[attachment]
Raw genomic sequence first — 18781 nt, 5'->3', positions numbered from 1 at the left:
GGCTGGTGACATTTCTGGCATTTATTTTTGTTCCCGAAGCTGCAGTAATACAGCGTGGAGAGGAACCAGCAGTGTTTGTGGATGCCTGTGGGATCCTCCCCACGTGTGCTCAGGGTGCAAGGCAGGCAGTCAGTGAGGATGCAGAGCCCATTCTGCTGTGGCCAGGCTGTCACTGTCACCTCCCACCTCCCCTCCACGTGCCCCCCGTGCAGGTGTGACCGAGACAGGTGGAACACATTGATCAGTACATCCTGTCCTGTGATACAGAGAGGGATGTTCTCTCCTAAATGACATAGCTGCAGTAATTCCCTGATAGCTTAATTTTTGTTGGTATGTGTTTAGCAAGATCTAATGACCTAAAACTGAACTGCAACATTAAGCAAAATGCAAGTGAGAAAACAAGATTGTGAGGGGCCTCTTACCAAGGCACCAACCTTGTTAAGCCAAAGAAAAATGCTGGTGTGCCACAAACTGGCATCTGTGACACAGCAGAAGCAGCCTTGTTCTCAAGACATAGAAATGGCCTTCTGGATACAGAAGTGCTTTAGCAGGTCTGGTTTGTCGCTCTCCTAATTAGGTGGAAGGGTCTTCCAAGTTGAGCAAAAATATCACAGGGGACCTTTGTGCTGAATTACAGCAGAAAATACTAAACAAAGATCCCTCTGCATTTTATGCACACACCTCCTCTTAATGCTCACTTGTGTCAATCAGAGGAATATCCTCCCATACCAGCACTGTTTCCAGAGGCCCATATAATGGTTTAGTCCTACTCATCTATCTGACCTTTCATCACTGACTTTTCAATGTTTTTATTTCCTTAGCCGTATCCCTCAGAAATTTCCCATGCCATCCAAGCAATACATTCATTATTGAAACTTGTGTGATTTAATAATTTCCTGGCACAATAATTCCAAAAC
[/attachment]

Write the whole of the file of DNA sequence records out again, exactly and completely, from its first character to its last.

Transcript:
Raw genomic sequence first — 18781 nt, 5'->3', positions numbered from 1 at the left:
GGCTGGTGACATTTCTGGCATTTATTTTTGTTCCCGAAGCTGCAGTAATACAGCGTGGAGAGGAACCAGCAGTGTTTGTGGATGCCTGTGGGATCCTCCCCACGTGTGCTCAGGGTGCAAGGCAGGCAGTCAGTGAGGATGCAGAGCCCATTCTGCTGTGGCCAGGCTGTCACTGTCACCTCCCACCTCCCCTCCACGTGCCCCCCGTGCAGGTGTGACCGAGACAGGTGGAACACATTGATCAGTACATCCTGTCCTGTGATACAGAGAGGGATGTTCTCTCCTAAATGACATAGCTGCAGTAATTCCCTGATAGCTTAATTTTTGTTGGTATGTGTTTAGCAAGATCTAATGACCTAAAACTGAACTGCAACATTAAGCAAAATGCAAGTGAGAAAACAAGATTGTGAGGGGCCTCTTACCAAGGCACCAACCTTGTTAAGCCAAAGAAAAATGCTGGTGTGCCACAAACTGGCATCTGTGACACAGCAGAAGCAGCCTTGTTCTCAAGACATAGAAATGGCCTTCTGGATACAGAAGTGCTTTAGCAGGTCTGGTTTGTCGCTCTCCTAATTAGGTGGAAGGGTCTTCCAAGTTGAGCAAAAATATCACAGGGGACCTTTGTGCTGAATTACAGCAGAAAATACTAAACAAAGATCCCTCTGCATTTTATGCACACACCTCCTCTTAATGCTCACTTGTGTCAATCAGAGGAATATCCTCCCATACCAGCACTGTTTCCAGAGGCCCATATAATGGTTTAGTCCTACTCATCTATCTGACCTTTCATCACTGACTTTTCAATGTTTTTATTTCCTTAGCCGTATCCCTCAGAAATTTCCCATGCCATCCAAGCAATACATTCATTATTGAAACTTGTGTGATTTAATAATTTCCTGGCACAATAATTCCAAAAC